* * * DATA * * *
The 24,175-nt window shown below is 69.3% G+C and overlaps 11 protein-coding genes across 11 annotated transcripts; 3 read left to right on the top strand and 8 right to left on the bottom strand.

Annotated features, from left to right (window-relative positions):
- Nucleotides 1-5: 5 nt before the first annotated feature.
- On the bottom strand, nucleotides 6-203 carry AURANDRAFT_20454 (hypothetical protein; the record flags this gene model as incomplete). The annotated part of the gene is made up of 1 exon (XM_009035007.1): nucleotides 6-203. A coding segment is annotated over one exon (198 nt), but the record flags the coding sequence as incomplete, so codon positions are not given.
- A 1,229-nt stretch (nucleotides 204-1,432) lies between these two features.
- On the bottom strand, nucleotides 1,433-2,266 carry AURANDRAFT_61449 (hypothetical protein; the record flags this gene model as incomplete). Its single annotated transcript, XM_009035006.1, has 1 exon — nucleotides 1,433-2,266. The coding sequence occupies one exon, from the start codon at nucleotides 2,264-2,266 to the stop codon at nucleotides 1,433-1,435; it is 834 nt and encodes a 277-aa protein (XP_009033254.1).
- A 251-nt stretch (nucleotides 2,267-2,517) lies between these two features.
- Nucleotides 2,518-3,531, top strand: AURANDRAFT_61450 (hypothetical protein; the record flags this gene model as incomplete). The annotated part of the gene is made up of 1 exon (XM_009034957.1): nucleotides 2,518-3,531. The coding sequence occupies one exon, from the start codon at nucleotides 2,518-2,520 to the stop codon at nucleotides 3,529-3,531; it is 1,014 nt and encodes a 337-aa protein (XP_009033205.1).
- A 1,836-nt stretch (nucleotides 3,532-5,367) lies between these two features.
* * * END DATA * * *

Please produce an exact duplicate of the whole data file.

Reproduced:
The 24,175-nt window shown below is 69.3% G+C and overlaps 11 protein-coding genes across 11 annotated transcripts; 3 read left to right on the top strand and 8 right to left on the bottom strand.

Annotated features, from left to right (window-relative positions):
- Nucleotides 1-5: 5 nt before the first annotated feature.
- On the bottom strand, nucleotides 6-203 carry AURANDRAFT_20454 (hypothetical protein; the record flags this gene model as incomplete). The annotated part of the gene is made up of 1 exon (XM_009035007.1): nucleotides 6-203. A coding segment is annotated over one exon (198 nt), but the record flags the coding sequence as incomplete, so codon positions are not given.
- A 1,229-nt stretch (nucleotides 204-1,432) lies between these two features.
- On the bottom strand, nucleotides 1,433-2,266 carry AURANDRAFT_61449 (hypothetical protein; the record flags this gene model as incomplete). Its single annotated transcript, XM_009035006.1, has 1 exon — nucleotides 1,433-2,266. The coding sequence occupies one exon, from the start codon at nucleotides 2,264-2,266 to the stop codon at nucleotides 1,433-1,435; it is 834 nt and encodes a 277-aa protein (XP_009033254.1).
- A 251-nt stretch (nucleotides 2,267-2,517) lies between these two features.
- Nucleotides 2,518-3,531, top strand: AURANDRAFT_61450 (hypothetical protein; the record flags this gene model as incomplete). The annotated part of the gene is made up of 1 exon (XM_009034957.1): nucleotides 2,518-3,531. The coding sequence occupies one exon, from the start codon at nucleotides 2,518-2,520 to the stop codon at nucleotides 3,529-3,531; it is 1,014 nt and encodes a 337-aa protein (XP_009033205.1).
- A 1,836-nt stretch (nucleotides 3,532-5,367) lies between these two features.